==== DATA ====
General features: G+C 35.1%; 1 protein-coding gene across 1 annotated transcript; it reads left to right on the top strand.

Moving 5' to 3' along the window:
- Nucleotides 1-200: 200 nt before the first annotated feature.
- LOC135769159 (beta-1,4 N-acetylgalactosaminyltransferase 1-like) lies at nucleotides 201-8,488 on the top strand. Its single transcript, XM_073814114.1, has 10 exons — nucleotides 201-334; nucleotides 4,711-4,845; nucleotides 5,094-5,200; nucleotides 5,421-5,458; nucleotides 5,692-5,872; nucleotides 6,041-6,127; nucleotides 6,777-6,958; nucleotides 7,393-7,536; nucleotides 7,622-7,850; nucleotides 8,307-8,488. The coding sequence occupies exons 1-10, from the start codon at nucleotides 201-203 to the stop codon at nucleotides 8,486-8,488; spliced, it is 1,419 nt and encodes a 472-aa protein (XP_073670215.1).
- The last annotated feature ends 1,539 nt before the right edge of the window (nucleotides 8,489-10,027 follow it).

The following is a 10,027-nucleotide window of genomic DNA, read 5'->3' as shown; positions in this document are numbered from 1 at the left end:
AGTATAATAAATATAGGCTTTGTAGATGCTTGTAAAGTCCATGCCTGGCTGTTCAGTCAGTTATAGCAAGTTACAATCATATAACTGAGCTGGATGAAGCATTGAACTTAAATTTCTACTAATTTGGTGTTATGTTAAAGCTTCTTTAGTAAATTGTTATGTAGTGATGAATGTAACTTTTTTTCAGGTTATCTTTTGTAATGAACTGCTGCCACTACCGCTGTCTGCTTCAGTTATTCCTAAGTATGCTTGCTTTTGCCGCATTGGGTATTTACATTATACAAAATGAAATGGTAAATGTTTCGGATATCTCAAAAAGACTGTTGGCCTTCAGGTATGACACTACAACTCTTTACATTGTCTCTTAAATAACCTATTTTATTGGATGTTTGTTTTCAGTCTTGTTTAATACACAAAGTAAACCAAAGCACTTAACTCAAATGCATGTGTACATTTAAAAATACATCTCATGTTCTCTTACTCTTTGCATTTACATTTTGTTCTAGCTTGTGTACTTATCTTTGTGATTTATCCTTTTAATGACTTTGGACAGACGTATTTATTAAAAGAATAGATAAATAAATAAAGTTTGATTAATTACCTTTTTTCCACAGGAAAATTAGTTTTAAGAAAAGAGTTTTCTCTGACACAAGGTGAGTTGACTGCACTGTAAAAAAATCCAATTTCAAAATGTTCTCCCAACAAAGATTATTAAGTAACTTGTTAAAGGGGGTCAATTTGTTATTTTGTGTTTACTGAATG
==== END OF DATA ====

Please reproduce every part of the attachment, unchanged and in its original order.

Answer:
General features: G+C 35.1%; 1 protein-coding gene across 1 annotated transcript; it reads left to right on the top strand.

Moving 5' to 3' along the window:
- Nucleotides 1-200: 200 nt before the first annotated feature.
- LOC135769159 (beta-1,4 N-acetylgalactosaminyltransferase 1-like) lies at nucleotides 201-8,488 on the top strand. Its single transcript, XM_073814114.1, has 10 exons — nucleotides 201-334; nucleotides 4,711-4,845; nucleotides 5,094-5,200; nucleotides 5,421-5,458; nucleotides 5,692-5,872; nucleotides 6,041-6,127; nucleotides 6,777-6,958; nucleotides 7,393-7,536; nucleotides 7,622-7,850; nucleotides 8,307-8,488. The coding sequence occupies exons 1-10, from the start codon at nucleotides 201-203 to the stop codon at nucleotides 8,486-8,488; spliced, it is 1,419 nt and encodes a 472-aa protein (XP_073670215.1).
- The last annotated feature ends 1,539 nt before the right edge of the window (nucleotides 8,489-10,027 follow it).

The following is a 10,027-nucleotide window of genomic DNA, read 5'->3' as shown; positions in this document are numbered from 1 at the left end:
AGTATAATAAATATAGGCTTTGTAGATGCTTGTAAAGTCCATGCCTGGCTGTTCAGTCAGTTATAGCAAGTTACAATCATATAACTGAGCTGGATGAAGCATTGAACTTAAATTTCTACTAATTTGGTGTTATGTTAAAGCTTCTTTAGTAAATTGTTATGTAGTGATGAATGTAACTTTTTTTCAGGTTATCTTTTGTAATGAACTGCTGCCACTACCGCTGTCTGCTTCAGTTATTCCTAAGTATGCTTGCTTTTGCCGCATTGGGTATTTACATTATACAAAATGAAATGGTAAATGTTTCGGATATCTCAAAAAGACTGTTGGCCTTCAGGTATGACACTACAACTCTTTACATTGTCTCTTAAATAACCTATTTTATTGGATGTTTGTTTTCAGTCTTGTTTAATACACAAAGTAAACCAAAGCACTTAACTCAAATGCATGTGTACATTTAAAAATACATCTCATGTTCTCTTACTCTTTGCATTTACATTTTGTTCTAGCTTGTGTACTTATCTTTGTGATTTATCCTTTTAATGACTTTGGACAGACGTATTTATTAAAAGAATAGATAAATAAATAAAGTTTGATTAATTACCTTTTTTCCACAGGAAAATTAGTTTTAAGAAAAGAGTTTTCTCTGACACAAGGTGAGTTGACTGCACTGTAAAAAAATCCAATTTCAAAATGTTCTCCCAACAAAGATTATTAAGTAACTTGTTAAAGGGGGTCAATTTGTTATTTTGTGTTTACTGAATG